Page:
The perspective that managers and entrepreneurs develop can be called conception of control. They can be interpreted as indicating stability just as well as change, depending on which professional qualification one highlights.
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Within the framework of the Varieties of Capitalism approach especially the complementarities of the different institutions are expected to help reinforce the old equilibrium after external shocks. The comeback of trained engineers and natural scientists at the turn of the century after their rapid decline may be seen to prove the inertia of the inner logic of the German political economy. After all technical expertise still seems to play an important role on the way to one of the leading positions in the German economy.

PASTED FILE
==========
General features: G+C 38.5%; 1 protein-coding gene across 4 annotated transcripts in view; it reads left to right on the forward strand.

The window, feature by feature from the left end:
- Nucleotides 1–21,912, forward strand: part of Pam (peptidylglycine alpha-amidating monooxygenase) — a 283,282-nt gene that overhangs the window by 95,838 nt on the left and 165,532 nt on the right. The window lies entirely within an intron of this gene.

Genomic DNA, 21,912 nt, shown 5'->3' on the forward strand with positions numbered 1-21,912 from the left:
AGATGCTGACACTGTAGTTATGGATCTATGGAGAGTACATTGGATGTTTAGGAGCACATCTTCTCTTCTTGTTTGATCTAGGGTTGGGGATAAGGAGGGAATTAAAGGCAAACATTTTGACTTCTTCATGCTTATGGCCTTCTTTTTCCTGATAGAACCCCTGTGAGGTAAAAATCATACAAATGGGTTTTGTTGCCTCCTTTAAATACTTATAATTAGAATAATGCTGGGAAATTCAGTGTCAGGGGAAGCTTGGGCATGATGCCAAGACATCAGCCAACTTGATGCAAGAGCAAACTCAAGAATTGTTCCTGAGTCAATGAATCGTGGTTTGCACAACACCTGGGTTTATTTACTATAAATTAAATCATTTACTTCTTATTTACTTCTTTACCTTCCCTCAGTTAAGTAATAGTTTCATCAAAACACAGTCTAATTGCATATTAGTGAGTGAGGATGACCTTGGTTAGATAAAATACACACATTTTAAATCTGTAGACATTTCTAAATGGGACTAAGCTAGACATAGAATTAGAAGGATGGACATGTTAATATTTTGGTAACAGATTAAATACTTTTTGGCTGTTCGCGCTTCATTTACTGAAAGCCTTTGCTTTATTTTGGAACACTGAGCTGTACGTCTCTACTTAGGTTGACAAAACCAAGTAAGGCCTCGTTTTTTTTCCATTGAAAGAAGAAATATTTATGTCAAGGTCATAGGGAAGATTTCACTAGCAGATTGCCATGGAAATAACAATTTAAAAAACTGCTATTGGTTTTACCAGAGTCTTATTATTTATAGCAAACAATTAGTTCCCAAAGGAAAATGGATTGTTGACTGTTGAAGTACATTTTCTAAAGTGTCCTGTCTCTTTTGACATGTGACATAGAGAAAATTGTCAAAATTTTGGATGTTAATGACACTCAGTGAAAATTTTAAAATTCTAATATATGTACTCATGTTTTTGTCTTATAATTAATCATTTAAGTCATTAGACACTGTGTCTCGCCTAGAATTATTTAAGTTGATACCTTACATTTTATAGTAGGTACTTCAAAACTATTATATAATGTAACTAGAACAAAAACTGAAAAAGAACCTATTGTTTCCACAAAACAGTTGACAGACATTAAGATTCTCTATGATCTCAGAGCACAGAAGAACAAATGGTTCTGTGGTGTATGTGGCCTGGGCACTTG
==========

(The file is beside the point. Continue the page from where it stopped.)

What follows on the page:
Focussing on the development of the CEOs with a background in business economics, however, seems to provide some support to the change hypothesis. Even though trained business economists appear to be unable to confirm their dominance over the last decade of the 20th century, they do gain influence over the whole course of time. Between and the share of CEOs with a degree in business economics doubles from 21 to 42 percent. Until the s and with the exception of the shares of CEOs who studied law develop fairly similar to those holding a degree in business economics. With shares approximately between twenty and thirty percent they reach their all-time high share in , when every third CEO has a background in legal studies exceeding even the share of trained engineers and natural scientists for this year of observation.